**Figure 7.**
Comparison of the MCR values in three groups of the mixtures in the surface water samples analyzed for PPPs [

1] and the results from this study (ground water samples). The three groups of mixtures were chosen on the basis of HI (mixtures with HI values falling into 49–51

^{st}, 94–96

^{th}, and 98–100

^{th} centile ranges respectively). Min: minimum; Max: maximum.

**Figure 7.**
Comparison of the MCR values in three groups of the mixtures in the surface water samples analyzed for PPPs [

1] and the results from this study (ground water samples). The three groups of mixtures were chosen on the basis of HI (mixtures with HI values falling into 49–51

^{st}, 94–96

^{th}, and 98–100

^{th} centile ranges respectively). Min: minimum; Max: maximum.

Figure 7 presents the minimums, maximums, and means of MCR in mixtures with HI values falling in the 49–51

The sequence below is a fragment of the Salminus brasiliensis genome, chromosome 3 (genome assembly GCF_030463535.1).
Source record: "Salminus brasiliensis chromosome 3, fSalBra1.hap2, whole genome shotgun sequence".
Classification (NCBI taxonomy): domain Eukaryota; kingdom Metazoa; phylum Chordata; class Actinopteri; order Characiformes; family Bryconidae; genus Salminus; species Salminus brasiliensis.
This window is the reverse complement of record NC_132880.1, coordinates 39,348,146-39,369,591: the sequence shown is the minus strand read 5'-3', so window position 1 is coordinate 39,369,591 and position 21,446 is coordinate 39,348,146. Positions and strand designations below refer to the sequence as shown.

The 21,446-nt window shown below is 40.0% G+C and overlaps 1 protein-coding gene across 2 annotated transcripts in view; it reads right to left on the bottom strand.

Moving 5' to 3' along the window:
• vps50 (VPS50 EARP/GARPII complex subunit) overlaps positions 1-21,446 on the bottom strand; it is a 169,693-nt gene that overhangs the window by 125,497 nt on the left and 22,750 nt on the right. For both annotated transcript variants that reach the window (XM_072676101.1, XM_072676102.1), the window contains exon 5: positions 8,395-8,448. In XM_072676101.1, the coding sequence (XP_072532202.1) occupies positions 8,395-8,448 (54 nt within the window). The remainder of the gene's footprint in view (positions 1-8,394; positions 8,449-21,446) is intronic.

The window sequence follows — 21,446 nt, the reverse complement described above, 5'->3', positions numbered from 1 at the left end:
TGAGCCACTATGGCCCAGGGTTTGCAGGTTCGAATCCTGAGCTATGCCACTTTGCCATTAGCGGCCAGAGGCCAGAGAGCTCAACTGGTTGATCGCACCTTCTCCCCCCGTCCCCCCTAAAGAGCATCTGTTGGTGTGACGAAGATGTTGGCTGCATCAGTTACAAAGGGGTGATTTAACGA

^{st}, 94–96

^{th} and 98–100

^{th} centile ranges of HI values. The data were taken from our original publication [

1] and the new work presented here. The MCR values are higher for the mixtures with typical HI values. This may be a reflection of the fact that more compounds and more detects occurred in groundwater study. MCR values in the ground water study clearly decrease with increasing toxicity for both datasets. The average MCR values, as presented in yellow, are higher in mixtures with HI values near the median and 95

^{th} centiles but smaller for mixtures with HI values in the top two centiles. In this dataset the maximum MCR values in the three groups also declined suggesting a stronger trend than that observed in the surface water data.